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All the fun of the festivals

Any number of destinations have become synonymous with the internationally renowned cultural events they hold — New Orleans has its genuinely iconic Mardi Gras, Cannes its glittering film festival, Venice the 120-year-old Biennale celebrating (and serving as a lucrative market for) contemporary art.

More recently an exposition like South By Southwest (SXSW) has transformed its unlikely host city of Austin, Texas into a byword for leading edge innovations in movies, music and video game technology. And San Diego's ComicCon, a boisterous jubilee for all things pop culture-related, has become the geeks' answer to Thanksgiving and draws 100,000 visitors to that California city annually.

In 2005 Chicago took out its chequebook to offer a permanent home to the Lollapooza music festival, persuading organisers to take their hugely popular show off the road and become one of the Windy City's tourism and cultural amenities. The financial incentives for the Chicago city fathers to do so were simply indisputable.

The economic benefits, both direct and indirect, of hosting a successful annual festival or exposition are staggering. An analysis of the 2013 SXSW, for instance, determined the event injected more than $218 million into the Austin economy -- $146 million in direct contributions such as hotel bookings and spending in local restaurants and shops. As more than one commentator has noted, this compares favourably to the $153 million the Super Bowl directly contributed to Indianapolis' economy the previous year. “In fact, it's like Austin hosting the Super Bowl every year,” said one pundit.

A major festival can bring sustainable, long-term net economic benefits to a community. While the events might only last for a few weeks — or a few days in some instances — they serve to burnish their host destinations' reputations on a year-round basis, generating ongoing interest and excitement in a locale.

Bermuda has, of course, long been a favourite venue for relatively small-scale business conventions. Meetings held by American companies in Bermuda are tax deductible and the Island has a long- established and enviable reputation for drawing blue-chip group events.

Attempts to branch out into other areas — to position the Island as an exotic site for cultural events — have historically been halfhearted, inconsistent or impractical.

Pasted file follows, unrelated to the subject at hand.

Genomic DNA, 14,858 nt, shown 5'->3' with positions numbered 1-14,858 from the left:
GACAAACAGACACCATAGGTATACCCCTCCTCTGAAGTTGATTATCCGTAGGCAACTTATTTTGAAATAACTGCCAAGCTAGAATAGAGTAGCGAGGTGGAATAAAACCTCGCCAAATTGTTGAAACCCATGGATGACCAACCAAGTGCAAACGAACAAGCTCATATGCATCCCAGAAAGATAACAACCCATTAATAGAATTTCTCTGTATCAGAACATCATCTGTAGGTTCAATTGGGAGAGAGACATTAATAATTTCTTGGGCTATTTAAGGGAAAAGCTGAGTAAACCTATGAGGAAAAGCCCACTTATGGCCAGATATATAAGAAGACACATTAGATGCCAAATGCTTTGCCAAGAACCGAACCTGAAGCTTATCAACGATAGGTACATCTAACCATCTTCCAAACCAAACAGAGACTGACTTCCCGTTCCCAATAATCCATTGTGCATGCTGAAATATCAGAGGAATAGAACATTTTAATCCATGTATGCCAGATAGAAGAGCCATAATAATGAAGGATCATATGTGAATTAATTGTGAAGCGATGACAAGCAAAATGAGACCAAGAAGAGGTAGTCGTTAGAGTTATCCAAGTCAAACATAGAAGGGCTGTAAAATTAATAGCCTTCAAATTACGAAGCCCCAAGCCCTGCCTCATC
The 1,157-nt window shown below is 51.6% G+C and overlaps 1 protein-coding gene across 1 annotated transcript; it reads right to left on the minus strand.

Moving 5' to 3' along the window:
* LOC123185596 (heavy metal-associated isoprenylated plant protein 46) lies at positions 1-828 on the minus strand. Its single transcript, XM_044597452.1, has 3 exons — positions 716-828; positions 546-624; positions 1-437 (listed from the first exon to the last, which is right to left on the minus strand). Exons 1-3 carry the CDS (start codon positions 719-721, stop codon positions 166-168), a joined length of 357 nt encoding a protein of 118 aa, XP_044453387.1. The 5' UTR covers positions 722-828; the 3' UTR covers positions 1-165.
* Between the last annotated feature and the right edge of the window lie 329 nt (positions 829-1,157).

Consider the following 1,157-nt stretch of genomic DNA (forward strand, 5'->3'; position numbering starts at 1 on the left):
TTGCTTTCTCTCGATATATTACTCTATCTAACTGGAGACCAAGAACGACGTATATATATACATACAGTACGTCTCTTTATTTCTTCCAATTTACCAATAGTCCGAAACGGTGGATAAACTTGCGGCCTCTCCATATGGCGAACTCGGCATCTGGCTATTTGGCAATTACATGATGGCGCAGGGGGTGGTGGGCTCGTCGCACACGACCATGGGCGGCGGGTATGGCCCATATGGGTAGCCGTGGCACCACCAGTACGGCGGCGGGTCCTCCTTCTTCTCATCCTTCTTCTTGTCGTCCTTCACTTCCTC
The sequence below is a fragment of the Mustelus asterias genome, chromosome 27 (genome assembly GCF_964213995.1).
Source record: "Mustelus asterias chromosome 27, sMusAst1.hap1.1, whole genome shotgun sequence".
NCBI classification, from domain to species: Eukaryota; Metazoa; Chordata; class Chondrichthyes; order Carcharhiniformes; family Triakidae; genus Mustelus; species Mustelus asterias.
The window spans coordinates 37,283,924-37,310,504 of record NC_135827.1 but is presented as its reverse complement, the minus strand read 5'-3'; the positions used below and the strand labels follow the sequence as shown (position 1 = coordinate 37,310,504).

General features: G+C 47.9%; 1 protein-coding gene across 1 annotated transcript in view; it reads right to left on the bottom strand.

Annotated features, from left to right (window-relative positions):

The Bermuda Festival For The Performing Arts, the best known of these destination event undertakings, was originally established in the 1970s as a winter draw during the traditional tourism off-season. Despite boasting an exceptional array of talent, particularly during its early years, the event ended up selling most of its tickets to local residents. The festival was never broad enough in scope — nor was Bermuda's allure as a winter getaway compelling enough — to ever make it a credible alternative to, say, the winter season line-up at New York's Lincoln Center.

The one-off 1977 SummerFest, a three-day music festival headlined by reggae legend Peter Tosh and featuring other top-name international acts, was a huge popular success but such a calamitous financial disaster it was never repeated (“It's unfortunate that it is still a criminal offence here to have too much fun,” organiser Julian Hall famously and tellingly remarked after being arrested for violating the Island's antiquated noise ordinances on the opening night).

Overly dependent on nostalgia circuit acts and haphazardly marketed, the short-lived Bermuda Music Festival was never able to attract many visitors despite last-minute attempts to bolster the event's appeal by adding marquee names like Beyoncé to its bill.

With Bermuda now boasting less than 3000 hotel rooms, the Island no longer has the infrastructure to support any but the smallest and most exclusive type of destination events. But such specialised gatherings can still be lucrative and rewarding adjuncts to a community's tourism economy. For instance, a travelling electronic music festival with a small but well-heeled fan base drew attendees to Las Vegas in 2011 willing to pay more than $300 a day excluding travel expenses and ticket purchases.

There's nothing to stop Bermuda from exploring such profitable boutique events for the Island as it ponders its future in the hospitality industry. Nothing, that is, except a lack of imagination and what the late Mr. Hall identified as our time-honoured tendency to virtually criminalise anything hinting at being too much fun.

A sign reading Beyonce Blvd. adorns the wall of a newly paved footpath leading to the National Stadium between the new Aquatics Centre and the refurbished Field Hockey Pitch. (Photo by Mark Tatem) ¬

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Published May 01, 2014 at 9:00 am (Updated May 01, 2014 at 10:33 am)

All the fun of the festivals

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